Around 2004, Ali says he was introduced to a Kashmiri, Fayaz, who was also working for the IB. “They had put him up in Laxminagar (in east Delhi). The plan was to send me across the border and infiltrate a militant group… My wife Shabana was scared. She didn’t want me to go.”
Ali was reluctant too and Fayaz and he made an unsuccessful attempt to cross the border in Jammu. Ali says the IB officer’s attitude changed after that. “On December 12, 2005, Majid called me to the Dhaula Kuan office. There were Delhi Police Special Cell people present. They put me in a car and blindfolded me. I was shocked.”
He says he was kept somewhere near the Red Fort. “Later, they brought Nawab (Mourif Qamar) too. He was a friend and I had got him involved in this work.”
Ali’s worried wife and parents kept calling on Majid’s phone number. “My father went to police and gave them Majid’s number… Nawab’s brother sent telegrams to every one, from the Prime Minister to the President.”
On February 9, 2006, the day a look-out notice for them came in media, Ali says, they were taken in a car to the bypass of Karnal, Haryana. “Mohan Chand Sharma (of Special Cell) was there. Majid too was there. They took our pictures… They had prepared a story that we were coming from Kashmir and were arrested as soon as I got off the bus from Jammu. They dubbed us terrorists.”
Ali says there was one thing that kept his hopes alive. “I had scores of calls from Majid, other IB officials, Special Cell officers, even calls from the Home Ministry’s landline… Majid had sent me a message on Eid from ACP Sanjeev Kumar’s phone. All this record was crucial evidence.”
Nawab’s brother approached the Delhi High Court, which found the Special Cell’s story “suspicious” and ordered a CBI investigation. The CBI eventually confirmed every bit of Ali’s story in its closure report filed on November 11, 2008, saying the Special Cell had concealed that Ali and Nawab were its informers and implicated them in a fictitious case. The CBI recommended their discharge and action against erring officials.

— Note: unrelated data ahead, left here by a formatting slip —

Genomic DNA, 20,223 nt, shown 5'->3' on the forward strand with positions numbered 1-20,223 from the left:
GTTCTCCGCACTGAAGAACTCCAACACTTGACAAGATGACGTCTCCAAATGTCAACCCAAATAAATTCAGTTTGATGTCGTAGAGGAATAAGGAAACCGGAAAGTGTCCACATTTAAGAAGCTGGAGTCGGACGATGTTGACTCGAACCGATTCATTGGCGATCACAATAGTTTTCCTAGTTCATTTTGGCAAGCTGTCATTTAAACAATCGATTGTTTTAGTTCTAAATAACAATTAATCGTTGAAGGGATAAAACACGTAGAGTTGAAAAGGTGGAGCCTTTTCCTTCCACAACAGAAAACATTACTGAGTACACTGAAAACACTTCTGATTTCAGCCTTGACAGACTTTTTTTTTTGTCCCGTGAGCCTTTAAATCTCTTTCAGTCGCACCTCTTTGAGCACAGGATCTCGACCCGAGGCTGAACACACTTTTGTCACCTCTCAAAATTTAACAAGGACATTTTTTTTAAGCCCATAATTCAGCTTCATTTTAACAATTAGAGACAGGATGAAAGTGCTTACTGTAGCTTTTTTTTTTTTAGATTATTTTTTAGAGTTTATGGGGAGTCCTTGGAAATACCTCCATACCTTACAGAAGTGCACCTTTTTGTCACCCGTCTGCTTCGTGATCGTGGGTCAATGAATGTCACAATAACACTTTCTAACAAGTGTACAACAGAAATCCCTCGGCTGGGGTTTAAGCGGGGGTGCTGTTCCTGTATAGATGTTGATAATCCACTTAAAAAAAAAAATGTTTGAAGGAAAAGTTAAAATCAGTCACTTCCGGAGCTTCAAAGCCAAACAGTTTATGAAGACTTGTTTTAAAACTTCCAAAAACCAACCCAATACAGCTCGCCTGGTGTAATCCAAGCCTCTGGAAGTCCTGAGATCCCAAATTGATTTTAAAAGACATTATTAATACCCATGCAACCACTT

“I thought we would be free now. But that didn’t happen. Instead of taking action against its officers, the Delhi Police and government started defending them… Our lives, our destroyed families didn’t matter… An entire system was up against two poor nobodies,” Ali says.
“When the CBI proved I was falsely implicated, I thought it would lead to a storm. But this system doesn’t work that way for people like us… There was a debate whether the CBI or the Special Cell was telling the truth. Both belonged to the same government. But the government did nothing.”
During his weeks in custody before his arrest was shown, Ali says, he wrote his “name and details” on the wall of his cell with a broken piece of a zip. “I cut my finger and put my blood too. I thought if I was killed, someone may see this and tell my family.”
Out of jail, Ali says, they lead a life ostracised by neighbours, relatives, friends. Will that ever change, he wonders.
“I don’t know what this acquittal means. My children couldn’t go to school. My parents died waiting for justice… When I was in jail, my children didn’t have anything to eat for days. My wife held the family together by cooking meals for factory workers.”
He doesn’t expect action against his “tormentors” too anymore, Ali adds. “That wasn’t even discussed. We won’t even get an apology from the government.”